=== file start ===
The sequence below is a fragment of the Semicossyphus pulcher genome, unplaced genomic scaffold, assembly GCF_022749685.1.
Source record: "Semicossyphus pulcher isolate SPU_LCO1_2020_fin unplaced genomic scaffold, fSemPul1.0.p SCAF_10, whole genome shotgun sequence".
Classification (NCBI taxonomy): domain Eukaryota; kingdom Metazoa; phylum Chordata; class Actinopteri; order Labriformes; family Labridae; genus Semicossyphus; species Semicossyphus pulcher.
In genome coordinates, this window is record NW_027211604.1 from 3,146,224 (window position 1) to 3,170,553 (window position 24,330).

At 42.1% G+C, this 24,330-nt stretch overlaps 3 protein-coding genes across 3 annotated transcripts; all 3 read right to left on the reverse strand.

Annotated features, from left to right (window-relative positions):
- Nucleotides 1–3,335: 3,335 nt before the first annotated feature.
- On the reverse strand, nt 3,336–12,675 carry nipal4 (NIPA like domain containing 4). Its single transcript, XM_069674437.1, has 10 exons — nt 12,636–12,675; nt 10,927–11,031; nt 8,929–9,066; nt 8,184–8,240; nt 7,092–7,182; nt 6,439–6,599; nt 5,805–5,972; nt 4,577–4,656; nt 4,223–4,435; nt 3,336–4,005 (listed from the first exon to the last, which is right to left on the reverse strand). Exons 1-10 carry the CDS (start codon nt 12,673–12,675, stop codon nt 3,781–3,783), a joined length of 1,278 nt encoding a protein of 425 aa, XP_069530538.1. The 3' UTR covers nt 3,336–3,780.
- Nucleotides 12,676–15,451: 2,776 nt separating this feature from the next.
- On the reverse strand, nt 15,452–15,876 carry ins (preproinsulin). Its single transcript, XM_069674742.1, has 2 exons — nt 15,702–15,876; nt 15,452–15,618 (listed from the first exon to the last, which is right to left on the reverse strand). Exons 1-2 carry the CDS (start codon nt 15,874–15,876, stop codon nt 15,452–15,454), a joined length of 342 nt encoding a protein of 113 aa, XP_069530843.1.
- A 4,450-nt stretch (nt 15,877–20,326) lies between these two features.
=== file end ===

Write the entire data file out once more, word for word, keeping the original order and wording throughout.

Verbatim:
The sequence below is a fragment of the Semicossyphus pulcher genome, unplaced genomic scaffold, assembly GCF_022749685.1.
Source record: "Semicossyphus pulcher isolate SPU_LCO1_2020_fin unplaced genomic scaffold, fSemPul1.0.p SCAF_10, whole genome shotgun sequence".
Classification (NCBI taxonomy): domain Eukaryota; kingdom Metazoa; phylum Chordata; class Actinopteri; order Labriformes; family Labridae; genus Semicossyphus; species Semicossyphus pulcher.
In genome coordinates, this window is record NW_027211604.1 from 3,146,224 (window position 1) to 3,170,553 (window position 24,330).

At 42.1% G+C, this 24,330-nt stretch overlaps 3 protein-coding genes across 3 annotated transcripts; all 3 read right to left on the reverse strand.

Annotated features, from left to right (window-relative positions):
- Nucleotides 1–3,335: 3,335 nt before the first annotated feature.
- On the reverse strand, nt 3,336–12,675 carry nipal4 (NIPA like domain containing 4). Its single transcript, XM_069674437.1, has 10 exons — nt 12,636–12,675; nt 10,927–11,031; nt 8,929–9,066; nt 8,184–8,240; nt 7,092–7,182; nt 6,439–6,599; nt 5,805–5,972; nt 4,577–4,656; nt 4,223–4,435; nt 3,336–4,005 (listed from the first exon to the last, which is right to left on the reverse strand). Exons 1-10 carry the CDS (start codon nt 12,673–12,675, stop codon nt 3,781–3,783), a joined length of 1,278 nt encoding a protein of 425 aa, XP_069530538.1. The 3' UTR covers nt 3,336–3,780.
- Nucleotides 12,676–15,451: 2,776 nt separating this feature from the next.
- On the reverse strand, nt 15,452–15,876 carry ins (preproinsulin). Its single transcript, XM_069674742.1, has 2 exons — nt 15,702–15,876; nt 15,452–15,618 (listed from the first exon to the last, which is right to left on the reverse strand). Exons 1-2 carry the CDS (start codon nt 15,874–15,876, stop codon nt 15,452–15,454), a joined length of 342 nt encoding a protein of 113 aa, XP_069530843.1.
- A 4,450-nt stretch (nt 15,877–20,326) lies between these two features.